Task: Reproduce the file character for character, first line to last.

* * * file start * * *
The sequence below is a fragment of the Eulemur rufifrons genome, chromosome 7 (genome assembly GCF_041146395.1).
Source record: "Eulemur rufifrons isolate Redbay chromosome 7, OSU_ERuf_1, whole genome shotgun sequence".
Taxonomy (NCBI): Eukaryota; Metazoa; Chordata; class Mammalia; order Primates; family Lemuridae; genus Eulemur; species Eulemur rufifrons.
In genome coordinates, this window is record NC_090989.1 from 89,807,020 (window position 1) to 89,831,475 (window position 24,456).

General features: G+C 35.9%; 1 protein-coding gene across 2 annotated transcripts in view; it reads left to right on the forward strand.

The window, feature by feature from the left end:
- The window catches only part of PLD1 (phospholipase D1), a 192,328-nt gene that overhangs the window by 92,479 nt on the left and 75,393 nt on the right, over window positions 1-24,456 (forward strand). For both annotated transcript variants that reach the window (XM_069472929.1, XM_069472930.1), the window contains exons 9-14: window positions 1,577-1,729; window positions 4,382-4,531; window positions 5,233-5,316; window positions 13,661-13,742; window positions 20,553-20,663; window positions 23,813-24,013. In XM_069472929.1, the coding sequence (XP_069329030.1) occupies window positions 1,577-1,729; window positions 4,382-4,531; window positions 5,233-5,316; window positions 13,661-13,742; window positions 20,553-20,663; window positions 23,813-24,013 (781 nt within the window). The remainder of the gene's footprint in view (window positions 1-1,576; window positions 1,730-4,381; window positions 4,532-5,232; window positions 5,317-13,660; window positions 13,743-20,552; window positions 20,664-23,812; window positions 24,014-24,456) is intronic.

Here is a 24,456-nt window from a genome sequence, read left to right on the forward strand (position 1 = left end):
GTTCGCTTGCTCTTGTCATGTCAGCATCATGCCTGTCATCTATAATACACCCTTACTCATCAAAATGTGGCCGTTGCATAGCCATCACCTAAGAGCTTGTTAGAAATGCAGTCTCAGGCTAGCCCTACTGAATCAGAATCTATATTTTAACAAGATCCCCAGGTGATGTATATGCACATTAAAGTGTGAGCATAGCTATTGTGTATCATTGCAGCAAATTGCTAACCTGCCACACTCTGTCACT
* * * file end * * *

The sequence below is a fragment of the Eulemur rufifrons genome, chromosome 7 (genome assembly GCF_041146395.1).
Source record: "Eulemur rufifrons isolate Redbay chromosome 7, OSU_ERuf_1, whole genome shotgun sequence".
Taxonomy (NCBI): Eukaryota; Metazoa; Chordata; class Mammalia; order Primates; family Lemuridae; genus Eulemur; species Eulemur rufifrons.
In genome coordinates, this window is record NC_090989.1 from 89,807,020 (window position 1) to 89,831,475 (window position 24,456).

General features: G+C 35.9%; 1 protein-coding gene across 2 annotated transcripts in view; it reads left to right on the forward strand.

The window, feature by feature from the left end:
- The window catches only part of PLD1 (phospholipase D1), a 192,328-nt gene that overhangs the window by 92,479 nt on the left and 75,393 nt on the right, over window positions 1-24,456 (forward strand). For both annotated transcript variants that reach the window (XM_069472929.1, XM_069472930.1), the window contains exons 9-14: window positions 1,577-1,729; window positions 4,382-4,531; window positions 5,233-5,316; window positions 13,661-13,742; window positions 20,553-20,663; window positions 23,813-24,013. In XM_069472929.1, the coding sequence (XP_069329030.1) occupies window positions 1,577-1,729; window positions 4,382-4,531; window positions 5,233-5,316; window positions 13,661-13,742; window positions 20,553-20,663; window positions 23,813-24,013 (781 nt within the window). The remainder of the gene's footprint in view (window positions 1-1,576; window positions 1,730-4,381; window positions 4,532-5,232; window positions 5,317-13,660; window positions 13,743-20,552; window positions 20,664-23,812; window positions 24,014-24,456) is intronic.

Here is a 24,456-nt window from a genome sequence, read left to right on the forward strand (position 1 = left end):
GTTCGCTTGCTCTTGTCATGTCAGCATCATGCCTGTCATCTATAATACACCCTTACTCATCAAAATGTGGCCGTTGCATAGCCATCACCTAAGAGCTTGTTAGAAATGCAGTCTCAGGCTAGCCCTACTGAATCAGAATCTATATTTTAACAAGATCCCCAGGTGATGTATATGCACATTAAAGTGTGAGCATAGCTATTGTGTATCATTGCAGCAAATTGCTAACCTGCCACACTCTGTCACT